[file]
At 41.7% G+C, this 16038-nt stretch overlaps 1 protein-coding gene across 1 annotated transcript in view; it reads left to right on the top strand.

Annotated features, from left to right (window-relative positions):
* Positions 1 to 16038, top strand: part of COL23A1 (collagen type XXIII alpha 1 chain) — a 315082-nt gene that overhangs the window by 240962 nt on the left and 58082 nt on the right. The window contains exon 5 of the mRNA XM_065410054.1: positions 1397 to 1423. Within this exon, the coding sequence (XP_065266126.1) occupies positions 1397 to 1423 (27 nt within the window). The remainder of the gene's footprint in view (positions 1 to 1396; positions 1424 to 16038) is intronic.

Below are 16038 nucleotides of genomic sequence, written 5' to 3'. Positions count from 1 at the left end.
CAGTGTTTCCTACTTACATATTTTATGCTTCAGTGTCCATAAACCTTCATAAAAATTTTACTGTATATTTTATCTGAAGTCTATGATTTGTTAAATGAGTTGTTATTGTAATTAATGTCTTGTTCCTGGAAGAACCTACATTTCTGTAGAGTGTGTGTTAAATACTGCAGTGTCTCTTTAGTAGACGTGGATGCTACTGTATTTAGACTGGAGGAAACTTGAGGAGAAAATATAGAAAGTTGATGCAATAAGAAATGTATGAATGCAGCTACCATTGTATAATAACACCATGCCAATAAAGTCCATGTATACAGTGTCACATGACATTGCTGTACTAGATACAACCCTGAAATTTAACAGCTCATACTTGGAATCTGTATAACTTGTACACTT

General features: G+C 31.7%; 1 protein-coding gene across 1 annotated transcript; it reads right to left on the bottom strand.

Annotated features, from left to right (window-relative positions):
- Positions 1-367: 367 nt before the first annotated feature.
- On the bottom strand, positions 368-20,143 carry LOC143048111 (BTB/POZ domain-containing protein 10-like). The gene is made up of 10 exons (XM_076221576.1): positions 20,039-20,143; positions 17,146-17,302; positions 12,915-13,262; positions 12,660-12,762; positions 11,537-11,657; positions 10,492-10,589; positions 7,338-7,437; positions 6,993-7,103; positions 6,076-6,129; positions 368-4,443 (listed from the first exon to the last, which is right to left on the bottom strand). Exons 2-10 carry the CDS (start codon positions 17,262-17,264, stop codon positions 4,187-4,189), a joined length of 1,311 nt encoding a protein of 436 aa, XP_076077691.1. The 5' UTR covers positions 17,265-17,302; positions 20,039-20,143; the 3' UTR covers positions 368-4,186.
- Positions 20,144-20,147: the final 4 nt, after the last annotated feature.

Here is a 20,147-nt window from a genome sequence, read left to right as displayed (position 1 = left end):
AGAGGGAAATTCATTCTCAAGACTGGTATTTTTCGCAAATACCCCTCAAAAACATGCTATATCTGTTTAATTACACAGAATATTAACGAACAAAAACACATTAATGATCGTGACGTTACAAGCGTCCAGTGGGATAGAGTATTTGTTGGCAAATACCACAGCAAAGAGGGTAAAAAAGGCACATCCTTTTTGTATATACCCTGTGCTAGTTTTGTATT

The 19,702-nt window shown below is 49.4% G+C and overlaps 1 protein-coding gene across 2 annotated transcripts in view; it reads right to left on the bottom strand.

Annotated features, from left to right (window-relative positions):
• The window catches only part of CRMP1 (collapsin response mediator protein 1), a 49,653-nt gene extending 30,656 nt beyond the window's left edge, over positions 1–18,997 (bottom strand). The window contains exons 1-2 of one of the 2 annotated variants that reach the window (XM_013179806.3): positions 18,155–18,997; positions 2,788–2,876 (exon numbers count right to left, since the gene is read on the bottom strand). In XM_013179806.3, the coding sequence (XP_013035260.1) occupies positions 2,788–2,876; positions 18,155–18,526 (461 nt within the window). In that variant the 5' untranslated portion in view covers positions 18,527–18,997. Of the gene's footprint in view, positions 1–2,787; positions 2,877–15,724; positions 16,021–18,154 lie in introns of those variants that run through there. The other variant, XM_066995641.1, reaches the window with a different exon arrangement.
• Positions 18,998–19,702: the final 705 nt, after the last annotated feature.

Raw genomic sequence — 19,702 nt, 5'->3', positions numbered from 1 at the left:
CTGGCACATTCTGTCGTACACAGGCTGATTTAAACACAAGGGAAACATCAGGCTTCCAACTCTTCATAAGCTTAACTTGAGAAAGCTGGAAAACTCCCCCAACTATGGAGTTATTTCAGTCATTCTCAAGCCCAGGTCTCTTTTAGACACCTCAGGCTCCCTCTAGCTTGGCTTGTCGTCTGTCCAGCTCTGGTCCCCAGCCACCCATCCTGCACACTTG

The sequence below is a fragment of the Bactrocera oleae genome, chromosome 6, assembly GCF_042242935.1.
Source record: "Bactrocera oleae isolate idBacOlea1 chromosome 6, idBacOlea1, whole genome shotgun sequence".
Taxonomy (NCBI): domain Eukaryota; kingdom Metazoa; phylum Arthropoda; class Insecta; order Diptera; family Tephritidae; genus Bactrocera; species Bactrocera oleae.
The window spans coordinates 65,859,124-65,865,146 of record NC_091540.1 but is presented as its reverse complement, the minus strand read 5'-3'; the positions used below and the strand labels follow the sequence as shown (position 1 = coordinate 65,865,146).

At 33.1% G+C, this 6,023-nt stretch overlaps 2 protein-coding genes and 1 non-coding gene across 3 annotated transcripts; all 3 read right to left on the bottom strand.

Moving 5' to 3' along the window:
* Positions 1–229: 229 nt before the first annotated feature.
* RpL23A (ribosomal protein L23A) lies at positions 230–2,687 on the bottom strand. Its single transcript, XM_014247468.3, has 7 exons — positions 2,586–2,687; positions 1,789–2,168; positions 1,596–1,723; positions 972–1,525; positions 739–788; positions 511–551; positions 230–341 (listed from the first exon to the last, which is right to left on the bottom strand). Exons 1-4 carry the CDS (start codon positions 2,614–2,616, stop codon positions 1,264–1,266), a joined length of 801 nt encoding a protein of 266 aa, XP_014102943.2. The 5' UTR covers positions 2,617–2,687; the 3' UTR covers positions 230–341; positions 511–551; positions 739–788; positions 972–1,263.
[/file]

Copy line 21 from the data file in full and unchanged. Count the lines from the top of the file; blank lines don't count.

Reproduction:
Taxonomy (NCBI): domain Eukaryota; kingdom Metazoa; phylum Arthropoda; class Insecta; order Diptera; family Tephritidae; genus Bactrocera; species Bactrocera oleae.